A press statement by the chaplain, Catholic Social Forum, Kafanchan Diocese, Kaduna State —

Last Tuesday, I called the attention of the Kaduna State government and stakeholders from various departments of our society to intervene on the state of insecurity In the Christian-dominated southern part of Kaduna State that has turned the area into a theatre of mass killings, kidnappings and rape by Fulani terrorists who are up in arms to renounce and to invalidate our citizenship as well as loot our common wealth as a people. The call, as I said, was to avoid a repeat of the Zango Kataf crisis of 1992. This is clearly because we are tired of preaching peace to a people who have continued to suffer the untold consequences of the war that has been for some time now launched against the southern Kaduna people, who though have the arsenal and the sophistication to defend themselves have decided to remain peaceful.

Unfortunately, the call seemed to have fallen on deaf ears, as no sooner was the appeal made than a more devastating genocide-like attack on the people of Godogodo in Jema’a local government area occurred. The mayhem started around 5pm on 15th October and continued to Sunday, 16th October, 2016, leading to the massacre of over 120 lives of the innocent and highly hospitable Godogodo people and leaving behind only the ashes of their existence as evidence that the area was once a community of people,.

In the face of this war launched against the southern Kaduna people, the government, politicians, civil society and indeed human rights groups have chosen to remain mute, thereby indirectly placing a stamp of approval on the seemingly conventional mentality that cows are now worth more than the life of a southern Kaduna man who has been stereotyped an infidel.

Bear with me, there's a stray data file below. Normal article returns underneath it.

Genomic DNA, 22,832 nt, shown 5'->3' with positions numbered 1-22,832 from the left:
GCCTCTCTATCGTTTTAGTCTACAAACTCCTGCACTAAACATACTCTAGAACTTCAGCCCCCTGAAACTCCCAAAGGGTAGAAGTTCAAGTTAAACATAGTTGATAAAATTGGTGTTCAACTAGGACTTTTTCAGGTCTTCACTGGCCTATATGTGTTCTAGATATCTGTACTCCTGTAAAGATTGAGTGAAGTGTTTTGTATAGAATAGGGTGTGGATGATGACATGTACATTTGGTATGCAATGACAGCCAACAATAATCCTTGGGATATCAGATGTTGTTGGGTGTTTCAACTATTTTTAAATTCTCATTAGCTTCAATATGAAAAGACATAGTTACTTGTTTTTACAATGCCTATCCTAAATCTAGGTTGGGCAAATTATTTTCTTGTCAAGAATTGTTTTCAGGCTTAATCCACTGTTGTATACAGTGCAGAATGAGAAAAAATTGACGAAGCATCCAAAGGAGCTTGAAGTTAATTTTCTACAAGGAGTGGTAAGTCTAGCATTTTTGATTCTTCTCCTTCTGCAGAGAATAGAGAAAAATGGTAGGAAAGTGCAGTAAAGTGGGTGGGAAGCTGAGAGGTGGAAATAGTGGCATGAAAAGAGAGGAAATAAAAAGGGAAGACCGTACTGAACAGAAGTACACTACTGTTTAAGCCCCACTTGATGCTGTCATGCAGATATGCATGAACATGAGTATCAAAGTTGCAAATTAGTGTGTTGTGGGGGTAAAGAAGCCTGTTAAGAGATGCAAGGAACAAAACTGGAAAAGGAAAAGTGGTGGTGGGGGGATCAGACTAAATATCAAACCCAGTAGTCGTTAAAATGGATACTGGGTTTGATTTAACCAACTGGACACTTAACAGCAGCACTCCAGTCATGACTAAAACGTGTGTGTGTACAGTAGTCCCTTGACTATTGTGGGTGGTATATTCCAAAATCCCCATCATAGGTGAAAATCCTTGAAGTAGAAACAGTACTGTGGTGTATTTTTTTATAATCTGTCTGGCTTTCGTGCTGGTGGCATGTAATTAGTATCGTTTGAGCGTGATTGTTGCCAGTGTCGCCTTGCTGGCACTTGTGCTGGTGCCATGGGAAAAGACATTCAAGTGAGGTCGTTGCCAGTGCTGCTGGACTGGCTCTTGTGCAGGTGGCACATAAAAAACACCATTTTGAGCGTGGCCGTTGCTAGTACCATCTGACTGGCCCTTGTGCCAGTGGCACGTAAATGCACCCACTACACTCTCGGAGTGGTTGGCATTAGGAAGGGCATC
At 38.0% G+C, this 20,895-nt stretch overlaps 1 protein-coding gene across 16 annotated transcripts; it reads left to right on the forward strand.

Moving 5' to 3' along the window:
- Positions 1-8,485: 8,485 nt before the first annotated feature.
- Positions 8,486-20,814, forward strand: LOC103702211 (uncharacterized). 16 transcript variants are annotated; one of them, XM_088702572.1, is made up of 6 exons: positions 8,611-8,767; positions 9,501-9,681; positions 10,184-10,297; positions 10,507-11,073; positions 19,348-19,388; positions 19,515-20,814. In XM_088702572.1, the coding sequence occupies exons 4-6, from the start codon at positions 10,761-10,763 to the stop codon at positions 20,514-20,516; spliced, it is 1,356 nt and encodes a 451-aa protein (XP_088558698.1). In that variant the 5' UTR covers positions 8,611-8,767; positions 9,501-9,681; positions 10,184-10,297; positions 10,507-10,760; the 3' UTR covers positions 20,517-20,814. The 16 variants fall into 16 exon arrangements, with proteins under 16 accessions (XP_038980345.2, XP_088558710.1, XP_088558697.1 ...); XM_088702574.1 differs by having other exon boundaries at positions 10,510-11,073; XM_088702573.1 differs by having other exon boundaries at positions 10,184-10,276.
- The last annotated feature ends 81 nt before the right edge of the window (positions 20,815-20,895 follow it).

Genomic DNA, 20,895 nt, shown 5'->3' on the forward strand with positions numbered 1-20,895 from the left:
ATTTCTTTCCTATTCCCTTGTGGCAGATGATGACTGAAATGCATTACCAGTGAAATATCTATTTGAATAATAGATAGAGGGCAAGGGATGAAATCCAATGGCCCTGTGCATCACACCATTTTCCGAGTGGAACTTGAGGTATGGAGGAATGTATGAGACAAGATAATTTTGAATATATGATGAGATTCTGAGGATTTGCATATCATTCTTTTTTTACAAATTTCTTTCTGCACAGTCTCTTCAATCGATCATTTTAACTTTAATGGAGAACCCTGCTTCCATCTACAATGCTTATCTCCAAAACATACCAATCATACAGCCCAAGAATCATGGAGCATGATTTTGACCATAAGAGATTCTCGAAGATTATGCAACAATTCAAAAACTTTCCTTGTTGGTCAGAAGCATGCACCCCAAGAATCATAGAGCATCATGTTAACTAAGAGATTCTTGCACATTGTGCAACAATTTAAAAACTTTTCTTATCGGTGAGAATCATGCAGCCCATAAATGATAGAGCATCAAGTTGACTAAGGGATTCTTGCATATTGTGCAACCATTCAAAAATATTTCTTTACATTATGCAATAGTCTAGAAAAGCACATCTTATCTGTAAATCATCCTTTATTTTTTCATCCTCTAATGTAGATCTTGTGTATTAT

For the sake of God and everything that is holy, what are the terrorists looking for and what agenda are they exactly pursuing? Could it be the recently discovered nickel in Dangoma which is only a few kilometres away from the Godogodo Amphitheatre? And why are these tragedies not visible in the far north but only in Christian-dominated areas of southern Kaduna, Benue, Enugu etc? Perhaps it is an attempt to increase the frontiers of Usman Danfodio’s Caliphate.

With the government and stakeholders  sitting on the fence while human lives are being wasted, the church, which from time immemorial has been in the business of teaching and preaching about the sacredness of human life as well as helping the human person to actualize his potential in society, cannot afford to keep quiet. As Pope Paul VI in ‘Evangelium Nuntiandi’ observed: “Nothing that concerns the community of men and women — situations and problems regarding justice, freedom, development, relations between peoples, peace — is foreign to evangelization, and evangelization would be incomplete if it does not take into account the mutual demands continually made by the Gospel and by concrete personal life of man.”

Hence, we join the Chief Shepherd of our Diocese, Most Rev. Dr. Joseph Danlami Bagobiri, to make the following pronouncements: